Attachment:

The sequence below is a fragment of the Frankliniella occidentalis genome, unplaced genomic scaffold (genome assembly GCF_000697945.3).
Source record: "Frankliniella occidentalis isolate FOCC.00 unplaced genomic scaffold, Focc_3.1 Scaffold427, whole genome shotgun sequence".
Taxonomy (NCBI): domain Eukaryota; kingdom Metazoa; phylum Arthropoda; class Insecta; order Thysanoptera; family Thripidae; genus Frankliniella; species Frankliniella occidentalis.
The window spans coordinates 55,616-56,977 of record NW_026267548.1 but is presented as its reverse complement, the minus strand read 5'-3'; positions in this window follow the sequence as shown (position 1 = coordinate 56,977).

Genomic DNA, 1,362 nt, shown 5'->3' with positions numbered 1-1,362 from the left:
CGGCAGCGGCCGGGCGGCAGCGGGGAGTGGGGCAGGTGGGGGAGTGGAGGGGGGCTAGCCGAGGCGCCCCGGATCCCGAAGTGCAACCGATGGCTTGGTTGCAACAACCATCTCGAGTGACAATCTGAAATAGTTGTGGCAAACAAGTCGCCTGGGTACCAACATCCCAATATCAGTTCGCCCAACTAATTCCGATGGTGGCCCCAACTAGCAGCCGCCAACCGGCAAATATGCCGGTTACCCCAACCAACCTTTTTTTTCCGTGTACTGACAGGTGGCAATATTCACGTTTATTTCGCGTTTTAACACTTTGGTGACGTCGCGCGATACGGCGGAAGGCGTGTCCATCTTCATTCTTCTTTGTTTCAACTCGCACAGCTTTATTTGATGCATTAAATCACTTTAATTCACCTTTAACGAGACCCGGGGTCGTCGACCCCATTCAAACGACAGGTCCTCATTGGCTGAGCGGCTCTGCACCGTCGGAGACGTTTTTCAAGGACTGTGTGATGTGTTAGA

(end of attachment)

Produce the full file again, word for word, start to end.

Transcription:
The sequence below is a fragment of the Frankliniella occidentalis genome, unplaced genomic scaffold (genome assembly GCF_000697945.3).
Source record: "Frankliniella occidentalis isolate FOCC.00 unplaced genomic scaffold, Focc_3.1 Scaffold427, whole genome shotgun sequence".
Taxonomy (NCBI): domain Eukaryota; kingdom Metazoa; phylum Arthropoda; class Insecta; order Thysanoptera; family Thripidae; genus Frankliniella; species Frankliniella occidentalis.
The window spans coordinates 55,616-56,977 of record NW_026267548.1 but is presented as its reverse complement, the minus strand read 5'-3'; positions in this window follow the sequence as shown (position 1 = coordinate 56,977).

Genomic DNA, 1,362 nt, shown 5'->3' with positions numbered 1-1,362 from the left:
CGGCAGCGGCCGGGCGGCAGCGGGGAGTGGGGCAGGTGGGGGAGTGGAGGGGGGCTAGCCGAGGCGCCCCGGATCCCGAAGTGCAACCGATGGCTTGGTTGCAACAACCATCTCGAGTGACAATCTGAAATAGTTGTGGCAAACAAGTCGCCTGGGTACCAACATCCCAATATCAGTTCGCCCAACTAATTCCGATGGTGGCCCCAACTAGCAGCCGCCAACCGGCAAATATGCCGGTTACCCCAACCAACCTTTTTTTTCCGTGTACTGACAGGTGGCAATATTCACGTTTATTTCGCGTTTTAACACTTTGGTGACGTCGCGCGATACGGCGGAAGGCGTGTCCATCTTCATTCTTCTTTGTTTCAACTCGCACAGCTTTATTTGATGCATTAAATCACTTTAATTCACCTTTAACGAGACCCGGGGTCGTCGACCCCATTCAAACGACAGGTCCTCATTGGCTGAGCGGCTCTGCACCGTCGGAGACGTTTTTCAAGGACTGTGTGATGTGTTAGA